Note here that if you are like us, driving east rather than west, SA’s quarantine checkpoint is not until Ceduna. So with our fruit and vegetable supplies still not consumed, we followed the 25km of dirt road across to Point Sinclair and the famous among surfers Cactus Beach, which has three of Australia’s most notorious surf breaks. It was a great spot to spend a couple of days, since now we had all the time in the world, and wind down. As we found out from the caretaker, this area was almost completely destroyed by the uncontrolled free camping and the litter that campers left behind. The damage was so extreme that the government decided to allow private ownership to one of the pioneers here in order to gain control and with very strict rules and regulations allow the natural environment to be rehabilitated, while making sure that in the future the area will remain untouched by the human impact. Further south from here and as we passed the quarantine in Ceduna and entered the peninsula, the oyster capital of Australia was next up. Smokey Bay is a must stop if you like oysters.

As Rochelle does love oysters, I had no chance of convincing her not to stop here. Truth to be told, with 1$ per oyster, I must admit it is an unbeatable bargain. So we got ready for an oyster party. Or so we thought. When you travel, you lose sense of time and with the calendar pointing Sunday, nothing was really open for the party! Streaky Bay was our next oyster stop, a bit further down. Although it looked a bit more alive, it was not any better bet for our oyster hunt. All these small settlements are mostly oyster farmers’ villages and not travelers’ stops. They are not targeting to tourists or their needs and so they are all closed on Sundays. Anyway, to cut the story short, it was not till Coffin Bay at the tip of the peninsula that Rochelle’s oyster fix was finally satisfied. After an oyster based platter at a seaside restaurant, we were good to go.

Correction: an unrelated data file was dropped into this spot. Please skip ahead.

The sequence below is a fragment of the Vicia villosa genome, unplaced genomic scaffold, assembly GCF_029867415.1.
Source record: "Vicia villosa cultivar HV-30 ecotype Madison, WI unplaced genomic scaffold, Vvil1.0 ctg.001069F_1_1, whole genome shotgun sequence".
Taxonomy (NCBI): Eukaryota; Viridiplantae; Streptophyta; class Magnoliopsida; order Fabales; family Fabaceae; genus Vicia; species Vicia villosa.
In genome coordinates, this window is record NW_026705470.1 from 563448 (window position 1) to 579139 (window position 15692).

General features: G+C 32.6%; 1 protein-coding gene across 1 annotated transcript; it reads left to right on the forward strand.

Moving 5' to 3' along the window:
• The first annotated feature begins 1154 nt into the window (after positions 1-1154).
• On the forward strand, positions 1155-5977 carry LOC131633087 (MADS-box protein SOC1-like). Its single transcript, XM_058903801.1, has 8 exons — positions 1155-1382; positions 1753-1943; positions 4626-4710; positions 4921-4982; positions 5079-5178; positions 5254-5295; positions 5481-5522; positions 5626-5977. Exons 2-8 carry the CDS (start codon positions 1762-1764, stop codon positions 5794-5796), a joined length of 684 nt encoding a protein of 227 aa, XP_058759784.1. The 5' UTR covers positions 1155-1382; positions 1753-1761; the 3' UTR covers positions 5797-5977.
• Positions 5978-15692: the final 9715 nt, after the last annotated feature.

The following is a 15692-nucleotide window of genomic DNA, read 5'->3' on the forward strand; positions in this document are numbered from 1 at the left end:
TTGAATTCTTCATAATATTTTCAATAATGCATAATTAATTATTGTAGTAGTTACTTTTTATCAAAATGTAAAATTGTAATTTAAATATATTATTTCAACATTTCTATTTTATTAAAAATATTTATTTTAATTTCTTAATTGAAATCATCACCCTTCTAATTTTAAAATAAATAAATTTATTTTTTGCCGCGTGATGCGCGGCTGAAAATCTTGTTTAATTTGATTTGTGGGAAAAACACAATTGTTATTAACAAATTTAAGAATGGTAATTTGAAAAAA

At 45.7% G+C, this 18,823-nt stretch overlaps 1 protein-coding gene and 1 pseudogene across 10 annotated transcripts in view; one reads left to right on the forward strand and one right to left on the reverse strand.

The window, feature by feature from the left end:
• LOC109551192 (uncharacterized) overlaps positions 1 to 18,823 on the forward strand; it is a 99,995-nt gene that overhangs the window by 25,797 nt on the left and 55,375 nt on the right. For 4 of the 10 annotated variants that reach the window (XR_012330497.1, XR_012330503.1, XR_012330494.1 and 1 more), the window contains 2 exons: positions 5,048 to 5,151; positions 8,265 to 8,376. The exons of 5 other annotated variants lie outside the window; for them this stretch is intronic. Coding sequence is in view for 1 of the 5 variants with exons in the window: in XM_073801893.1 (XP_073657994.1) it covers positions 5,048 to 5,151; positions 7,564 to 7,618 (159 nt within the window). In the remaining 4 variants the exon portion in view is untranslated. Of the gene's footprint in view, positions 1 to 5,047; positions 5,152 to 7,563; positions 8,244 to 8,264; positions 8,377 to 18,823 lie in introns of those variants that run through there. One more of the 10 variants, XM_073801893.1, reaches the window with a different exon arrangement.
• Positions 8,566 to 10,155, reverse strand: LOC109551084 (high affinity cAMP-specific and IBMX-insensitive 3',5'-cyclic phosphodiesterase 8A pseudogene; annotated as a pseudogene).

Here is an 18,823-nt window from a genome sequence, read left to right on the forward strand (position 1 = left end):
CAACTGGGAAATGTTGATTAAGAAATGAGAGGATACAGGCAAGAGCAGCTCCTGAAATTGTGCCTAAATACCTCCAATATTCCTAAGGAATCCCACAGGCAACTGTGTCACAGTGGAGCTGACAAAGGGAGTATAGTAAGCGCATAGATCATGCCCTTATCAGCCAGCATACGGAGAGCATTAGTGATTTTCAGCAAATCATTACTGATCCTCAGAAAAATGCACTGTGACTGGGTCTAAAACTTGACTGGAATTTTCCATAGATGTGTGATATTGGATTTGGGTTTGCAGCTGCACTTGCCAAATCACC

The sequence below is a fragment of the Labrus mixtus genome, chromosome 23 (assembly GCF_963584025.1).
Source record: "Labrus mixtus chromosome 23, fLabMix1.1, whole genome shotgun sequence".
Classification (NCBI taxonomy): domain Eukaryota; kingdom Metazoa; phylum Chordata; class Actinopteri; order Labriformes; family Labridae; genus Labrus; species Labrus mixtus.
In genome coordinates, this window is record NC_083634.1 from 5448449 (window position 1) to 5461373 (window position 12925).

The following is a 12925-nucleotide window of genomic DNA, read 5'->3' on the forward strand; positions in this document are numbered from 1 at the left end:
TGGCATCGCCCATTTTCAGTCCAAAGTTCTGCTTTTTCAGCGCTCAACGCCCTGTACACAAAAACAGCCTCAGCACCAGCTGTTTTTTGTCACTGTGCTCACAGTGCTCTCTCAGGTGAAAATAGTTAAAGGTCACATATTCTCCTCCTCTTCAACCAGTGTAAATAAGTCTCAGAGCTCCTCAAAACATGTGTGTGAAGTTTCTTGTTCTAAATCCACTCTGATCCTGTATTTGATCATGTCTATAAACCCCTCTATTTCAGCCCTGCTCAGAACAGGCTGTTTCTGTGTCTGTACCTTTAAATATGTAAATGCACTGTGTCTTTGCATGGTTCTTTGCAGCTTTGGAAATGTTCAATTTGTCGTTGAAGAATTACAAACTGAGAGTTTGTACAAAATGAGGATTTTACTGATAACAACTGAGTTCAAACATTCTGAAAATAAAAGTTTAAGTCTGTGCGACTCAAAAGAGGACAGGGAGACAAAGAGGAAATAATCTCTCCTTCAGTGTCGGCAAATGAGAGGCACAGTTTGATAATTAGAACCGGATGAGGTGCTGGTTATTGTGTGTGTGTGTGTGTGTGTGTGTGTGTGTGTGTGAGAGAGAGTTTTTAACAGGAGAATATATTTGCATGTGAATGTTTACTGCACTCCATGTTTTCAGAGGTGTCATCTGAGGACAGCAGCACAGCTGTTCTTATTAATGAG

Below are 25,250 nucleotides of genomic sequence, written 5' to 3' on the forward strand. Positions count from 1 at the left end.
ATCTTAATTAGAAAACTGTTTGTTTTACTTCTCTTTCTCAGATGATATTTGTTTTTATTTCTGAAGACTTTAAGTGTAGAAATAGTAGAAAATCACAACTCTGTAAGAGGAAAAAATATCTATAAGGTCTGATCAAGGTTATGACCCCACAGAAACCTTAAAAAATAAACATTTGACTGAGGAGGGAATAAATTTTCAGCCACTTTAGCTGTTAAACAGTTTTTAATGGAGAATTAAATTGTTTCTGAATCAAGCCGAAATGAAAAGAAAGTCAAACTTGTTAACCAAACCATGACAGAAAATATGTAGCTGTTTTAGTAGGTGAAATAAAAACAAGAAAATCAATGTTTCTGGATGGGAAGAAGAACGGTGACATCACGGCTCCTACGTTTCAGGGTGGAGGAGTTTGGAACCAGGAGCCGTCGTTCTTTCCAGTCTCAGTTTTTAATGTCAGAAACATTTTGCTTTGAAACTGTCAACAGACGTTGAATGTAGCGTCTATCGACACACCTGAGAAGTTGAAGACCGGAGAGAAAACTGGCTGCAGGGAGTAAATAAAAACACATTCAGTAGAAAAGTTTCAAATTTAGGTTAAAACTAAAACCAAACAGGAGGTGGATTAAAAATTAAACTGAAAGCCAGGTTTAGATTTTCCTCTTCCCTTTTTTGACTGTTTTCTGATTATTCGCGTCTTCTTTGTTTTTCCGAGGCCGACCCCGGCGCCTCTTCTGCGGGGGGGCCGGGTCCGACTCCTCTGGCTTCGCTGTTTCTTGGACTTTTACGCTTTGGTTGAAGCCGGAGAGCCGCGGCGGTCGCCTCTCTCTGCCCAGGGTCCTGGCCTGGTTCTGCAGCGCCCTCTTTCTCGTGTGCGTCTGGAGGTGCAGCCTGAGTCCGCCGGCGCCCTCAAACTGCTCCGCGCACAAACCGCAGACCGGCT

With an arctic front closing in and cooling the weather, we proceeded towards Port Lincoln, “the Tuna Capital of Australia”. By this point you must think that I am joking with all these fish capitals but that is what is stated in all the touristic brochures and so that is how I refer to them. Port Lincoln is a spread out fishing town and within its promenade someone can see all the action. After arranging the paperwork for Voukefalas at Port Lincoln’s post office, we picked a nice spot a bit outside the city and camped up for a couple of days. Further into our quest, about a week later and after a couple of minor stops in similar small ports, we reached Adelaide, the capital of SA. 

More on this though, in our next post. Stay turned, stay safe, stay Covid aware and most of all, stay happy with each other. Best wishes from us, the Overlanddiaries crew for 2021. Remember. “Life is just a journey! Live today, nothing is forever in this world, not even our Covid problems!”